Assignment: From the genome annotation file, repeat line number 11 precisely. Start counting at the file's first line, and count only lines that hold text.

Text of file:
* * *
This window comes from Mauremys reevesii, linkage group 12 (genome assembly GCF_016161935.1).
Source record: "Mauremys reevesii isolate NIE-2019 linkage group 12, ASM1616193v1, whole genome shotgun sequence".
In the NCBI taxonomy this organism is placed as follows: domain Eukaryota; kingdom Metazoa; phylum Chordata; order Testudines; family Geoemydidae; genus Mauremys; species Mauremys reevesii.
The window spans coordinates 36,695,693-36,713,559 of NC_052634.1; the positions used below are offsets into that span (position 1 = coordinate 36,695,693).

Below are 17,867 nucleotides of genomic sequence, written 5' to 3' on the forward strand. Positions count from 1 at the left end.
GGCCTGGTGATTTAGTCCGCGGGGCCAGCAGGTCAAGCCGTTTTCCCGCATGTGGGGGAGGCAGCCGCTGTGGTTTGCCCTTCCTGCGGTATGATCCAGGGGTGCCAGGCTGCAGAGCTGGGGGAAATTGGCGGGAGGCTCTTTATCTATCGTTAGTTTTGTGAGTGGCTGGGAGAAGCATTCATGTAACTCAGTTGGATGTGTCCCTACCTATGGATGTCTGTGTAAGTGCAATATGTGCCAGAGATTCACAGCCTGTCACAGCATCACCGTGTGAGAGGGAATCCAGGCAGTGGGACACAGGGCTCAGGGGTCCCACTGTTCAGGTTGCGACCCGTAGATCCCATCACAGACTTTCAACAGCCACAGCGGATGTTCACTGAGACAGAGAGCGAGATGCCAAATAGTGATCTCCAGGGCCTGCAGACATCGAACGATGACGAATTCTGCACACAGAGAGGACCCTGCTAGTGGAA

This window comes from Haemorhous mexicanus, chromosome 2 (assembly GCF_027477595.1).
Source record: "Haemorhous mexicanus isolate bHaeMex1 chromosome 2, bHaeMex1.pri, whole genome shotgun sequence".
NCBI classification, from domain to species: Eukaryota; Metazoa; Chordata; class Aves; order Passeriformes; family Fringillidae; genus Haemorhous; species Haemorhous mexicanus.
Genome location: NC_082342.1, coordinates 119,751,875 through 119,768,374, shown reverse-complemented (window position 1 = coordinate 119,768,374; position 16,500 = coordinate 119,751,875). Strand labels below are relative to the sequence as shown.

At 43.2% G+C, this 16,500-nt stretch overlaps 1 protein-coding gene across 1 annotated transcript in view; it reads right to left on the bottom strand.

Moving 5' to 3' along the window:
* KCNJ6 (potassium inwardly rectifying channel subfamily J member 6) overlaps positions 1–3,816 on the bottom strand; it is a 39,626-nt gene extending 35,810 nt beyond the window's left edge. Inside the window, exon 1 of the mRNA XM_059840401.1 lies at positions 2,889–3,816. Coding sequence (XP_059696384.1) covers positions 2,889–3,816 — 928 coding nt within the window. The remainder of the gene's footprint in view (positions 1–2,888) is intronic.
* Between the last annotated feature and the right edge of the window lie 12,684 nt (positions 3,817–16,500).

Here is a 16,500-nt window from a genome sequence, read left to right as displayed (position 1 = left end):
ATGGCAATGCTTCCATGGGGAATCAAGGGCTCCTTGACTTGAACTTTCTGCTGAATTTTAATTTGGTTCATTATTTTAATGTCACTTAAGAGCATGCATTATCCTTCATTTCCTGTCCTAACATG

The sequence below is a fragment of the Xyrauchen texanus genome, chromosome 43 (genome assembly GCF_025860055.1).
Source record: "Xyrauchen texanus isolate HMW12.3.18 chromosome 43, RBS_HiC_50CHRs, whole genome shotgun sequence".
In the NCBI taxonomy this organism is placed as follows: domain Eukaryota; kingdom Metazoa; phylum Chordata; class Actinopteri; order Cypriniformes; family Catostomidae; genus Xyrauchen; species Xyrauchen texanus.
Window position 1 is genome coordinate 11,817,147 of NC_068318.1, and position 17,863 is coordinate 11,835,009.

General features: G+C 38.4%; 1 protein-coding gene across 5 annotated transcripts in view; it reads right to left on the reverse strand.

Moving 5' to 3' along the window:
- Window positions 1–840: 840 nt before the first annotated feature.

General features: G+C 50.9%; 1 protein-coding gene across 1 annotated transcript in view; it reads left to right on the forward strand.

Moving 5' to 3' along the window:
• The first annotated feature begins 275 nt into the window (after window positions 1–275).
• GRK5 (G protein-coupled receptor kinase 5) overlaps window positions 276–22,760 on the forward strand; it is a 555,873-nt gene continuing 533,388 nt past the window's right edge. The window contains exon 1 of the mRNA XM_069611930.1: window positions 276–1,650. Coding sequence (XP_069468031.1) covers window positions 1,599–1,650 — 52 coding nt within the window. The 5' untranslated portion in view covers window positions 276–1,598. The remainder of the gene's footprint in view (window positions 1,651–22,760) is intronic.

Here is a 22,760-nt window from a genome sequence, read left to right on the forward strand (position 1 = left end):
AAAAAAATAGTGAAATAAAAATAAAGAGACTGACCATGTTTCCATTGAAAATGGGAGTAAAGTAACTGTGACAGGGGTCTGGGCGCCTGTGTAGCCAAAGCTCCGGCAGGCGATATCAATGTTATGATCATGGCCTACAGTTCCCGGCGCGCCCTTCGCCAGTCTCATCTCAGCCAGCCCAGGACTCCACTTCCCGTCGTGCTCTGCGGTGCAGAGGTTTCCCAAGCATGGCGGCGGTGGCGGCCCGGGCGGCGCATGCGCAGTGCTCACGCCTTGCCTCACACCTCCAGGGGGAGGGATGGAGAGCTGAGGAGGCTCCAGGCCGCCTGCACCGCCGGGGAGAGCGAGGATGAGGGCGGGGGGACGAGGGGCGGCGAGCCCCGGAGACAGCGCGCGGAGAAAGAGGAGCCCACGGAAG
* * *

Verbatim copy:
At 43.2% G+C, this 16,500-nt stretch overlaps 1 protein-coding gene across 1 annotated transcript in view; it reads right to left on the bottom strand.